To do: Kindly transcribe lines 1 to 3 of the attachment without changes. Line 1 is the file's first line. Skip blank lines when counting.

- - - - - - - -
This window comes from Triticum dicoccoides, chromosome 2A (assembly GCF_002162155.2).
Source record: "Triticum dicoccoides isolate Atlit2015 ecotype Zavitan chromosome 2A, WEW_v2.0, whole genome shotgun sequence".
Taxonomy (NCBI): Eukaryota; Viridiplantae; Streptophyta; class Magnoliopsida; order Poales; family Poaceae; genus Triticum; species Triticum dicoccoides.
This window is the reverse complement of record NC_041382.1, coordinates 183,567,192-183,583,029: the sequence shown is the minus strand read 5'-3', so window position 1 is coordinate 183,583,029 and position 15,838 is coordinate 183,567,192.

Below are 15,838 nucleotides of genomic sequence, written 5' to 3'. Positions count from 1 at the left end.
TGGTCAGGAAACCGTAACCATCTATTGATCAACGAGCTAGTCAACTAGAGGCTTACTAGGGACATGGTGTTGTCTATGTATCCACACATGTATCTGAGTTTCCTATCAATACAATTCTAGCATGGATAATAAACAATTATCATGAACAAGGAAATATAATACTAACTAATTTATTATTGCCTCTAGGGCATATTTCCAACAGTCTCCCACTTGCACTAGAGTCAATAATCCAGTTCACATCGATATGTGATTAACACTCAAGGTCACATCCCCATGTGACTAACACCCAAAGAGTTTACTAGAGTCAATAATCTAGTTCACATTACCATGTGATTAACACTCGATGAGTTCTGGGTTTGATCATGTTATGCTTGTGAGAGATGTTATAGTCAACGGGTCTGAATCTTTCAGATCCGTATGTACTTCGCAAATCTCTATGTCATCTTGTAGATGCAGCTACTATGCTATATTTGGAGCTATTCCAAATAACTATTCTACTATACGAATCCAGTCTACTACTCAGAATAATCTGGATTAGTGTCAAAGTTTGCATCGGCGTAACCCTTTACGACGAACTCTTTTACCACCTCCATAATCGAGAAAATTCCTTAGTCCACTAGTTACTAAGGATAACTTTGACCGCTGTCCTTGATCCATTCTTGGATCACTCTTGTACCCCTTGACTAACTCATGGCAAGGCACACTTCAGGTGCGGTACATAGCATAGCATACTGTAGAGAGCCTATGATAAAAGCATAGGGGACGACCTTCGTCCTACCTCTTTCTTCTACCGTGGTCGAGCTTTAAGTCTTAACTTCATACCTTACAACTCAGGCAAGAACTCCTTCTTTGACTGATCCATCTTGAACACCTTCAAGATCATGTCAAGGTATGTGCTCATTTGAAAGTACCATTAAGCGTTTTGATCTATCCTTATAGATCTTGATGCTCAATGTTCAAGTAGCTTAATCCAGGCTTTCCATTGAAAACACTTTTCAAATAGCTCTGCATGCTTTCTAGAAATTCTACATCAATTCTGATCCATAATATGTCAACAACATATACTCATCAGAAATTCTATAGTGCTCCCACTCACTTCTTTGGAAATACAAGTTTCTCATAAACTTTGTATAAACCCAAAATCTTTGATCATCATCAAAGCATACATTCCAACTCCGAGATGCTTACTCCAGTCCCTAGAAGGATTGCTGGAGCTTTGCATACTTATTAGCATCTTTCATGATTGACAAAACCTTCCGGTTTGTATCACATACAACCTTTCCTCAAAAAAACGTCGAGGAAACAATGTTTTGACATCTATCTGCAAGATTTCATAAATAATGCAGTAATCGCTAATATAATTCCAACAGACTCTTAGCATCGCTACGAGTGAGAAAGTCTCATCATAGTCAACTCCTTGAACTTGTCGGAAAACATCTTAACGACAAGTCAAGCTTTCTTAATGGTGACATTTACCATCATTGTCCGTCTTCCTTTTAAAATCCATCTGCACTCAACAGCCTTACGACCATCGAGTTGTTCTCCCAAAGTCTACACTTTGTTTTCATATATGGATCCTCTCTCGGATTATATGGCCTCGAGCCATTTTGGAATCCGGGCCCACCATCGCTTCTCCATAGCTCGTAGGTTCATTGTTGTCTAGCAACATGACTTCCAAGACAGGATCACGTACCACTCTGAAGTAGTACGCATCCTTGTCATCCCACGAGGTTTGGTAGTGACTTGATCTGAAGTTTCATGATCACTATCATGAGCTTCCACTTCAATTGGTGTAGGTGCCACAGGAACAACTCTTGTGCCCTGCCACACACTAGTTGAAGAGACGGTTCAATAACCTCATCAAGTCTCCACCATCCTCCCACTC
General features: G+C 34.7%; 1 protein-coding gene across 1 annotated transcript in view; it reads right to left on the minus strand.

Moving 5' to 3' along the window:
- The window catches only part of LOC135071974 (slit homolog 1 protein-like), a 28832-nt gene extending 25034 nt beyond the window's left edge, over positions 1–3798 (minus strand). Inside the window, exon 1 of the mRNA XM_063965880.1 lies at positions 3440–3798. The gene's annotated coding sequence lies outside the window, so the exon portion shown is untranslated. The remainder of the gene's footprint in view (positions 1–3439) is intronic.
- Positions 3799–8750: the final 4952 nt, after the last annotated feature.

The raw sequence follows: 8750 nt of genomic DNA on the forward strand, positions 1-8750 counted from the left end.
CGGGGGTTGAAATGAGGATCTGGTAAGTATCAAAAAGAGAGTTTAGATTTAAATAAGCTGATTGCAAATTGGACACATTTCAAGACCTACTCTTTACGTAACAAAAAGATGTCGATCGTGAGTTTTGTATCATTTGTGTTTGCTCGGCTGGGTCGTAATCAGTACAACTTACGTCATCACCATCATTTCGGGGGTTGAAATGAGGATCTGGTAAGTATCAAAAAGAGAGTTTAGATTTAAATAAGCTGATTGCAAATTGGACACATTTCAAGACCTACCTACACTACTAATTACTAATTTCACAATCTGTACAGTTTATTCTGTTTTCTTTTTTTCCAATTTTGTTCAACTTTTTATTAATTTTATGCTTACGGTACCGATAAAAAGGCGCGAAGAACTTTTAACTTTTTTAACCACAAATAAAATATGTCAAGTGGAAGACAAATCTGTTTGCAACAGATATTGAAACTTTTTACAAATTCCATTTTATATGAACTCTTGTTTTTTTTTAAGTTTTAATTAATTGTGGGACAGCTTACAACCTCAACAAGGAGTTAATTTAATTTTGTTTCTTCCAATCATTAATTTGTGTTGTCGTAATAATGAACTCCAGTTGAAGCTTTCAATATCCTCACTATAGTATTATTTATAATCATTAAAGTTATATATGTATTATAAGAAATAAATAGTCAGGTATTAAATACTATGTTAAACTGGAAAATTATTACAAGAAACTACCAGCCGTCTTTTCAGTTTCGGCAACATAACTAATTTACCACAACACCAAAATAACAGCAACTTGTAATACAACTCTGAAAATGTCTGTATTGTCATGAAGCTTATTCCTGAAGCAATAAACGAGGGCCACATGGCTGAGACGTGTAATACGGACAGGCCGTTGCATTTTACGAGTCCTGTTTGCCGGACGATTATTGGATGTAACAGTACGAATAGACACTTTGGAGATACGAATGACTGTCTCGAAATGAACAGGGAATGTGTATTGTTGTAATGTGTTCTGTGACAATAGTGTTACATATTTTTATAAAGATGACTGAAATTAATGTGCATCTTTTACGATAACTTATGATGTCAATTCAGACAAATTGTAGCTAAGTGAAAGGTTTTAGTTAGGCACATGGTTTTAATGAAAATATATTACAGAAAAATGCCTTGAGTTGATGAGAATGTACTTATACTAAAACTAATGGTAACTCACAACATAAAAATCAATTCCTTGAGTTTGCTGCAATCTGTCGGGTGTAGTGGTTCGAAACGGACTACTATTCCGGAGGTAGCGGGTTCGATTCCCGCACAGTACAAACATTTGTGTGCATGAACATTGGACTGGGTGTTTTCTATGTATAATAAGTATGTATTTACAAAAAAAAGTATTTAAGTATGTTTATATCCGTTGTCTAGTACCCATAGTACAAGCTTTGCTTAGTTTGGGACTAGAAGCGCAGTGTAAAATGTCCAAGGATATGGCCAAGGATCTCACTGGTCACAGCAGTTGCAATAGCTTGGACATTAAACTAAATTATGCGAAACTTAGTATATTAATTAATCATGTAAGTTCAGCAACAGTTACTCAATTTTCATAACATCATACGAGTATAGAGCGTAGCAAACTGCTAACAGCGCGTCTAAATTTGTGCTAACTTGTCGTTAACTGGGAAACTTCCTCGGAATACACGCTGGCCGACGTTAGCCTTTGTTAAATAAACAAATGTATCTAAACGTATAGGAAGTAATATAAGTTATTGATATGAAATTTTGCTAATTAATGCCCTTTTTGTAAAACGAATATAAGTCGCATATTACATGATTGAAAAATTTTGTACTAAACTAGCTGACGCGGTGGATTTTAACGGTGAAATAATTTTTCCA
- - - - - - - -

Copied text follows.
This window comes from Triticum dicoccoides, chromosome 2A (assembly GCF_002162155.2).
Source record: "Triticum dicoccoides isolate Atlit2015 ecotype Zavitan chromosome 2A, WEW_v2.0, whole genome shotgun sequence".
Taxonomy (NCBI): Eukaryota; Viridiplantae; Streptophyta; class Magnoliopsida; order Poales; family Poaceae; genus Triticum; species Triticum dicoccoides.